This may be heresy, but the prevailing swim meet system in most major swimming areas is horribly broken. Swim meets are now expected to consume a weekend – from Friday afternoon or evening sessions to late Sunday sessions. A session itself can take 6 hours, the presence of rules that try to limit the session durations. And I can’t really blame the meet hosts, as often they are swamped with teams trying to get in. Many meets in the Toronto area are full within a few days of the meet being announced.
To some extent, we’re a victim of our own success. Swim meets weren’t this crowded decades ago, but that’s only because there were far fewer swimmers. And so the model of short sessions and more free time has gradually been expanded to this present time-devouring monster.
I know some will say we have no alternative. This is the price of a high population of swimmers. But let’s look at this in more detail.
The biggest issue is simple. Between training and lost weekends to swim meet, we’re telling our children that in order to be a swimmer they can’t have a life outside of swimming. This is definitely true of high school age swimmers as they prepare for college swimming. But more and more this is happening to 11-14 year olds as well.
When faced with this choice, some leave the sport well before they’ve seen what they can do. Others may not even start if they know the commitments ‘required’.
Other downsides to this approach are that we aren’t developing well rounded athletes. It’s not just other sports they aren’t exposing themselves to, but often they have no time for school groups such as band, drama, robotics, chess, etc.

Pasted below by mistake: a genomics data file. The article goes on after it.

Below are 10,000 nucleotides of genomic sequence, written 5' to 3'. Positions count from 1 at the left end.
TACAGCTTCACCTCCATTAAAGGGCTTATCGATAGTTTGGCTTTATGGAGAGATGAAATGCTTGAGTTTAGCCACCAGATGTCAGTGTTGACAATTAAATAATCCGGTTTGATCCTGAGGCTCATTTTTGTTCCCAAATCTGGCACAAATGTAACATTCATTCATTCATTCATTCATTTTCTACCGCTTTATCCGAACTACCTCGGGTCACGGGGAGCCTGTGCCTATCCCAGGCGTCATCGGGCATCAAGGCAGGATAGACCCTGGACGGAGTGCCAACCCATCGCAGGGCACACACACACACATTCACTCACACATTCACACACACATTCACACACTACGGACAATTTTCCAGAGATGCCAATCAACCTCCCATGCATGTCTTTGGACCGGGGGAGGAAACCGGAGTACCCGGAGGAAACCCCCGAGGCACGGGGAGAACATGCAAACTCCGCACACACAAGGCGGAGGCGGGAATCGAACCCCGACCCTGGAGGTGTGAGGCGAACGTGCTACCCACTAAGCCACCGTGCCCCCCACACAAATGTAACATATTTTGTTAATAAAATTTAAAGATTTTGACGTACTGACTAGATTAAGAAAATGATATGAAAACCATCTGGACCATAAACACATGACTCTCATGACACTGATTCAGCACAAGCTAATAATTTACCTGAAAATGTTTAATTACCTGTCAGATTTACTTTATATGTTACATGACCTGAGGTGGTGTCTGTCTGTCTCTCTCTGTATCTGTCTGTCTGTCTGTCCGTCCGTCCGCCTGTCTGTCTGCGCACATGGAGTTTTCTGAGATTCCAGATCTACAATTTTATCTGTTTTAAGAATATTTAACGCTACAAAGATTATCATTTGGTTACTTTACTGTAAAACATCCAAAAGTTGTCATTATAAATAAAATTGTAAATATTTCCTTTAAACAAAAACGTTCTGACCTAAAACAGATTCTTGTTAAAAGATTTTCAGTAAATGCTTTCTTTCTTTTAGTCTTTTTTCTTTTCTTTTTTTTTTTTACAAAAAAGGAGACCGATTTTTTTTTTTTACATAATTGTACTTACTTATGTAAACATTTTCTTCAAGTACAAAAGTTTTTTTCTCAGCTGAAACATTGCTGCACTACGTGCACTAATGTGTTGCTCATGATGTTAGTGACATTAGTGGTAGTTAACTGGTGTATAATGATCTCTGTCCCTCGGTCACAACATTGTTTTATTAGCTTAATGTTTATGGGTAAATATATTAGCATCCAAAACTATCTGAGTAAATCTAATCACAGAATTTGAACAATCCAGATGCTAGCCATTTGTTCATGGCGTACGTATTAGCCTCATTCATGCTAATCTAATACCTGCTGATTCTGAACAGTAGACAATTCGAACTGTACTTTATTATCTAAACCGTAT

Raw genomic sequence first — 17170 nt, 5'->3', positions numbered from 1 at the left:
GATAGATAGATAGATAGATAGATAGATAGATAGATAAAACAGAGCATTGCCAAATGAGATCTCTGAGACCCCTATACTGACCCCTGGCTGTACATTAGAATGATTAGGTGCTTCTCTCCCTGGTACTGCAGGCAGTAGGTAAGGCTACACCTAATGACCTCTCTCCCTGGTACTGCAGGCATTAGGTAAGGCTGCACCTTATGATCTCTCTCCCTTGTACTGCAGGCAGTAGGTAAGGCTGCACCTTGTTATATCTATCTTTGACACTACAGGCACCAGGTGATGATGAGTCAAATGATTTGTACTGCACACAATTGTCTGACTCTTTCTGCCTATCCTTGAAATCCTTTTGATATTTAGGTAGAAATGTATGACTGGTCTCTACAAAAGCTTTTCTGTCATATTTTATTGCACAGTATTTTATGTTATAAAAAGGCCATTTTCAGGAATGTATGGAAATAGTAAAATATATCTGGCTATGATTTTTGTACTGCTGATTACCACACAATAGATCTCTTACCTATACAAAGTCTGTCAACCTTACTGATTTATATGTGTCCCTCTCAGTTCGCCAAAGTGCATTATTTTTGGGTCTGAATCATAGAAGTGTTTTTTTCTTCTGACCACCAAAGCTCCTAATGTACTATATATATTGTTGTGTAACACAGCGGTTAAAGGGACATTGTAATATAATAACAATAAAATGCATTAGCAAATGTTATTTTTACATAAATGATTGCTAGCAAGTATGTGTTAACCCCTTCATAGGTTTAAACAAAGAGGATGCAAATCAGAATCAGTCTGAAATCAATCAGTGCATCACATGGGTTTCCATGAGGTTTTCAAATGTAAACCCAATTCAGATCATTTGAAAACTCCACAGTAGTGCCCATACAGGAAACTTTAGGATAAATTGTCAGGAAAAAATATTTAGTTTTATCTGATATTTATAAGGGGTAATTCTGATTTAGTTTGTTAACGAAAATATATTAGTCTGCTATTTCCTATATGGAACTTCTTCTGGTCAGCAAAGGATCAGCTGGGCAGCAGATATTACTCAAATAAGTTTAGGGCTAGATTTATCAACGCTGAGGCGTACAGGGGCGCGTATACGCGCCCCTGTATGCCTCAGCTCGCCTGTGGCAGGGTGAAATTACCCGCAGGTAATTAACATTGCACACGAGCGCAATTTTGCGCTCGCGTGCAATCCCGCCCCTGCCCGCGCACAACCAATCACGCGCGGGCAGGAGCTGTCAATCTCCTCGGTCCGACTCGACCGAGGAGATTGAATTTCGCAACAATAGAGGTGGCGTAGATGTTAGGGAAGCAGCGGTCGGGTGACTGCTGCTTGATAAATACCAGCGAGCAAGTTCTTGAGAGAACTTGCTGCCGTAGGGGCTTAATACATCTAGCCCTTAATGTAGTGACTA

They also have less time to just relax, or spend time with family.
And finally, this never ending schedule is extraordinarily hard on coaches and their life/work balance. We already give up many mornings and late afternoons/evening. But these meets destroy our weekends as well. I know so many coaches who are just exhausted at the end of a season.
Like any other complex issue, there are upsides to this situation as well.
These mega meets can earn an obscene amount of money. Last year I wrote about the Central Region Short Course Championship meet (here) where the host club made roughly $80,000. The fact that it was not enjoyable for the majority of swimmers was almost irrelevant. Many host clubs look to these meets for much needed cash for their programs.
The process of giving up everything else for one activity also helps many athletes buy into the training and discipline that is required at the highest levels in our sport. Once they’ve made the decision to dedicate themselves to swimming, life becomes simpler.
These meets can also help the top swimmers prepare for longer and more intensive regional and national championship meets. Bridging to 4-day meets or longer doesn’t come easily.
This idea has been kicking around for years. Let’s add one session, highly focussed meets that could be held Saturday mornings. Done by noon.
The idea is that one version of the meet could consist of the 50, 100 and 200 of a single stroke. And then rotate through the strokes on different Saturdays . Or we could have just 50s of each stroke, or 100s, or 200s. Or 100/200/400 IM. Or a distance meet with 400/800/1500.
We’d be competing more often, give our swimmers a chance to do different events, and leave most of the weekend open for other activities, including spending time with families.
Anyone want to start hosting these?